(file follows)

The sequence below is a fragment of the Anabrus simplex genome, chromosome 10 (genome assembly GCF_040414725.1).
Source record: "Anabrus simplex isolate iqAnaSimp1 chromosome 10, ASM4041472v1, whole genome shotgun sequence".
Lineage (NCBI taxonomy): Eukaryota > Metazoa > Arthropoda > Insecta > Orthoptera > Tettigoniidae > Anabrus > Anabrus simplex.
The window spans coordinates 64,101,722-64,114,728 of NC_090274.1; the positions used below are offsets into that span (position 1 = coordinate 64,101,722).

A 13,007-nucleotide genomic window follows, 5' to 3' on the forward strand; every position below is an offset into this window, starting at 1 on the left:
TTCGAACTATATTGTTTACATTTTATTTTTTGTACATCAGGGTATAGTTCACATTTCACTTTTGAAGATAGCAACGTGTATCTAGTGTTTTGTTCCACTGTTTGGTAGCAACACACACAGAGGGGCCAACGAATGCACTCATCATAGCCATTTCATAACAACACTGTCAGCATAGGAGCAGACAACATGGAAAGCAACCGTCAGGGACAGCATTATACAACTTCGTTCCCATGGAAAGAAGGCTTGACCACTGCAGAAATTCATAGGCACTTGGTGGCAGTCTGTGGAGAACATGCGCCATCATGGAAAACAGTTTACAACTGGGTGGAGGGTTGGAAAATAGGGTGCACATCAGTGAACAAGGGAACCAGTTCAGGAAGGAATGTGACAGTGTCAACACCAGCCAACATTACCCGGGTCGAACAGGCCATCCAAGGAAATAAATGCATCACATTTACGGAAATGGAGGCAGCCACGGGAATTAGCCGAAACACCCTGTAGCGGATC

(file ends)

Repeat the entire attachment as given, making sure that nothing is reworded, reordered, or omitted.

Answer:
The sequence below is a fragment of the Anabrus simplex genome, chromosome 10 (genome assembly GCF_040414725.1).
Source record: "Anabrus simplex isolate iqAnaSimp1 chromosome 10, ASM4041472v1, whole genome shotgun sequence".
Lineage (NCBI taxonomy): Eukaryota > Metazoa > Arthropoda > Insecta > Orthoptera > Tettigoniidae > Anabrus > Anabrus simplex.
The window spans coordinates 64,101,722-64,114,728 of NC_090274.1; the positions used below are offsets into that span (position 1 = coordinate 64,101,722).

A 13,007-nucleotide genomic window follows, 5' to 3' on the forward strand; every position below is an offset into this window, starting at 1 on the left:
TTCGAACTATATTGTTTACATTTTATTTTTTGTACATCAGGGTATAGTTCACATTTCACTTTTGAAGATAGCAACGTGTATCTAGTGTTTTGTTCCACTGTTTGGTAGCAACACACACAGAGGGGCCAACGAATGCACTCATCATAGCCATTTCATAACAACACTGTCAGCATAGGAGCAGACAACATGGAAAGCAACCGTCAGGGACAGCATTATACAACTTCGTTCCCATGGAAAGAAGGCTTGACCACTGCAGAAATTCATAGGCACTTGGTGGCAGTCTGTGGAGAACATGCGCCATCATGGAAAACAGTTTACAACTGGGTGGAGGGTTGGAAAATAGGGTGCACATCAGTGAACAAGGGAACCAGTTCAGGAAGGAATGTGACAGTGTCAACACCAGCCAACATTACCCGGGTCGAACAGGCCATCCAAGGAAATAAATGCATCACATTTACGGAAATGGAGGCAGCCACGGGAATTAGCCGAAACACCCTGTAGCGGATC